Could you write more about how to prepare the strawberries and why are they safe for a sensitive esophagus if only the water has been removed? Any more details are greatly appreciated!

theacidrefluxman
Veteran Member


Date Joined Oct 2009
Total Posts : 739
   Posted 6/16/2013 4:31 PM (GMT -6)   
Thanks. I feel like I could be a GI doc sometimes, haha. At least a researcher...

A lot is unknown...they only started reliably diagnosing Barrett's, as far as I know, much less than 2 decades ago. It is funny how we all just happened to be here at this point in human history when we literally just began knowing about this condition and have the internet to boot.

I should point out, I think as MMM has stated to me a few times (rightly so), that it isn't known if Barrett's is a necessary precursor to EAC. In fact, one Dr. on the board of the OESO conference:

http://www.oeso.org/paris-2013

told me that Barrett's is definitely not a necessary precursor to all EAC's. But at the same time, if you don't have it, your risk is not much higher than the avg. person so it becomes a quality of life issue...and he doesn't think follow-up endoscopies are necessary for people who don't have Barrett's on first endoscopy regardless of risk factors and symptomology (which is a pretty common trend among these top guys (edit: top guys AND GALS)...in fact, some even think that we shouldn't monitor Barrett's patients after a couple endoscopies that show non-dysplasia).

Overall the general idea that I have gotten is that we all (myself more than anyone), have and sometimes continue to worry too much about cancer. Especially the new people...

Its great to be able to contribute. As a manly man I can't contribute with emotional support so I gotta bust out the science :)

GroverCat
Regular Member


Date Joined Mar 2013
Total Posts : 174
   Posted 6/17/2013 1:43 AM (GMT -6)   
Shifting,

From what I understand, the freeze drying simply makes it more practical to get in higher doses of the fruit in one go (ie 1 cup of fresh berries will contain fewer berries than a cup of dry because the water volume has been removed). Thus, the helpful chemicals/antioxidants in the berries are more concentrated. This is useful for clinical trials in which they mixed dried berry powder into a solution and in one case into a gel (the latter for the direct application to oral cancer lesions). I've just been ordering the dried berries and blending them up into powder and then into almond milk, because a) it tastes good and b) it might coat the throat better than munching the crunchy berries individually. Just a conjecture based on what I've read. If others have a different understanding, please chime in.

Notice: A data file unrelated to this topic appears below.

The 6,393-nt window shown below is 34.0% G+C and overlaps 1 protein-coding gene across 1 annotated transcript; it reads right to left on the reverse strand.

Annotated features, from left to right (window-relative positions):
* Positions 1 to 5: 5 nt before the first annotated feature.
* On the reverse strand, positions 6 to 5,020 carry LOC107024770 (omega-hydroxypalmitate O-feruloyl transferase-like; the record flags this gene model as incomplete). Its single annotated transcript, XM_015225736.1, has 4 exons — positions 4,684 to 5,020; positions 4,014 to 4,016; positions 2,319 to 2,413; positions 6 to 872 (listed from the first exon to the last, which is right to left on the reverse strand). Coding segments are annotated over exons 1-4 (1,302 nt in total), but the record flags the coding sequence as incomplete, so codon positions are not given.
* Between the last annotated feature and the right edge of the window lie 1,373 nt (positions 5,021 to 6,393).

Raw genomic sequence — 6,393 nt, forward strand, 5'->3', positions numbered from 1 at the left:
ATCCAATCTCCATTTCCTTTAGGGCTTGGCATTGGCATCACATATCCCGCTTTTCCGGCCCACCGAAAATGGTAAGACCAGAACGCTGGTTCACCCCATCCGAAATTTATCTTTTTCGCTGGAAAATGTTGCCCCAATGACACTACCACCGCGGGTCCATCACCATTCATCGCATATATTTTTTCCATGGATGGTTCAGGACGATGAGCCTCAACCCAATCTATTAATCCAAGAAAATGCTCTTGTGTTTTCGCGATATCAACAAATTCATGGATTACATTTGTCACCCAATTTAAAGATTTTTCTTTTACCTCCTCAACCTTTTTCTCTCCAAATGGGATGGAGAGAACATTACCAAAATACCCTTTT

GC

theacidrefluxman
Veteran Member


Date Joined Oct 2009
Total Posts : 739
   Posted 6/17/2013 8:01 AM (GMT -6)   
Grovercat,

I like your thinking. Can I ask,do you have a recommendation on where to get them the cheapest? Knowing that they are sometimes on sale, I wonder how long it would take to make it cheaper to just buy a food dehydrator and to dehydrate them yourself when they are a steal at the grocery store in bulk/on sale...

I eat them as is, but definitely like your logic

shifting
Regular Member


Date Joined Jun 2013
Total Posts : 28
   Posted 6/17/2013 8:07 AM (GMT -6)   
guess what-I found dehydrated strawberries at Walgreens! On line you can buy them in bulk from survivalist supply sites. I am still apprehensive to try it...am worried the acid will burn my throat. Any other suggestions or insights on this?

GroverCat
Regular Member


Date Joined Mar 2013
Total Posts : 174
   Posted 6/17/2013 6:08 PM (GMT -6)   
Yeah, I think buying in bulk is your best bet for deals... I found some dried strawberries on Amazon for a decent price, and the black raspberries I have only found via berrihealth.

I don't know about the acidity content for your case, shifting-- I know that I haven't had a problem with it aggravating my GERD/bile reflux, but then again, mine seems to be about the seem regardless of what I eat (with the exception of caffeine and chocolate, which are my only sure-fire triggers). Maybe if you take it mixed with a beverage that doesn't bother your throat that could help... Hopefully it will work with your diet.